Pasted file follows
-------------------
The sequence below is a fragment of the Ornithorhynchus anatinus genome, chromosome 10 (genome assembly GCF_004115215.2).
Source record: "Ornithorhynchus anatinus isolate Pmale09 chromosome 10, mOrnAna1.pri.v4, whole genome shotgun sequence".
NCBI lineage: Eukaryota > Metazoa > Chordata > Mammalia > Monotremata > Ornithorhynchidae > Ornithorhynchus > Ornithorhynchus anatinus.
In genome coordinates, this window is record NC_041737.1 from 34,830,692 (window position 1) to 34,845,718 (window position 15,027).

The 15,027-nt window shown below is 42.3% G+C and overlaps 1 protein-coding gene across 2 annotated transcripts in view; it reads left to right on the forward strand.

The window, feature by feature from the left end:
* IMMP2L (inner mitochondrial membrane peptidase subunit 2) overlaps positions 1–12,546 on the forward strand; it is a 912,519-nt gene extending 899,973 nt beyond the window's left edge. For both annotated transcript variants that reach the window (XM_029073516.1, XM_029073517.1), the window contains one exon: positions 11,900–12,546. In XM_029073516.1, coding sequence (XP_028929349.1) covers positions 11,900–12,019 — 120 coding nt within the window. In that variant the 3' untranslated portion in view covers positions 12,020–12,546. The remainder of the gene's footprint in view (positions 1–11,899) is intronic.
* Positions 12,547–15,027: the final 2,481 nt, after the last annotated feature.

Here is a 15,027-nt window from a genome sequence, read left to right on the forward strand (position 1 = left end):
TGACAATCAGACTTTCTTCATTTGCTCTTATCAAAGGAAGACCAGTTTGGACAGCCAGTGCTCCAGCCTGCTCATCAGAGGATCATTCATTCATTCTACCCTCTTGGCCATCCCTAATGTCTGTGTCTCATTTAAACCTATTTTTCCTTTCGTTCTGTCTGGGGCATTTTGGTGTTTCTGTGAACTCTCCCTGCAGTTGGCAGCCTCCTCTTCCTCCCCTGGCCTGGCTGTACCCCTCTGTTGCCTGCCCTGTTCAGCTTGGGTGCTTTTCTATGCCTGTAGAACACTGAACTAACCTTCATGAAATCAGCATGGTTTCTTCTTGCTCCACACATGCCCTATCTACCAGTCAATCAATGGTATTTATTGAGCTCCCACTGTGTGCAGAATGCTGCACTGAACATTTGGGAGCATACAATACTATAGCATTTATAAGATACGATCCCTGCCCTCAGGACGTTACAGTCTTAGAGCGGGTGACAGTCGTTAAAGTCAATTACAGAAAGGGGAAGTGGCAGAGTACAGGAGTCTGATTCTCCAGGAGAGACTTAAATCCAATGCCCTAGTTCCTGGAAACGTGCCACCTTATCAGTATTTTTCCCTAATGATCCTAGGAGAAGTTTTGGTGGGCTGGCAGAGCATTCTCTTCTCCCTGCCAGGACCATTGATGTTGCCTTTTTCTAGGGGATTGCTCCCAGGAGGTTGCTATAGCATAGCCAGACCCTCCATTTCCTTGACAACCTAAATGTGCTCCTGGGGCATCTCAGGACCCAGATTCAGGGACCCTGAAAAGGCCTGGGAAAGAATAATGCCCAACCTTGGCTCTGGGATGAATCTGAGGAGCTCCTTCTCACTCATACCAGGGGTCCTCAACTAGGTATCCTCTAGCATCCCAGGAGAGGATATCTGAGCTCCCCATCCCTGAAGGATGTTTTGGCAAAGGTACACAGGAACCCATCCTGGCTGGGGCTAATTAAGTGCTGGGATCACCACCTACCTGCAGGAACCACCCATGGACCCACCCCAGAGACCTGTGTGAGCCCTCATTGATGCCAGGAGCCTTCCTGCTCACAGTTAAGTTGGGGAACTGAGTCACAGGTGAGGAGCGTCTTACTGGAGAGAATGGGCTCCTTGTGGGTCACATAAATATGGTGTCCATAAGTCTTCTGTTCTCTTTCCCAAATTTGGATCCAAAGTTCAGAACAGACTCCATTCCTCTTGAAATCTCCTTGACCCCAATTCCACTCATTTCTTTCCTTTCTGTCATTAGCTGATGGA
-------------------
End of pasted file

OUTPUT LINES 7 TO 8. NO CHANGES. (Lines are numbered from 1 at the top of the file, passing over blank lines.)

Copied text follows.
* IMMP2L (inner mitochondrial membrane peptidase subunit 2) overlaps positions 1–12,546 on the forward strand; it is a 912,519-nt gene extending 899,973 nt beyond the window's left edge. For both annotated transcript variants that reach the window (XM_029073516.1, XM_029073517.1), the window contains one exon: positions 11,900–12,546. In XM_029073516.1, coding sequence (XP_028929349.1) covers positions 11,900–12,019 — 120 coding nt within the window. In that variant the 3' untranslated portion in view covers positions 12,020–12,546. The remainder of the gene's footprint in view (positions 1–11,899) is intronic.
* Positions 12,547–15,027: the final 2,481 nt, after the last annotated feature.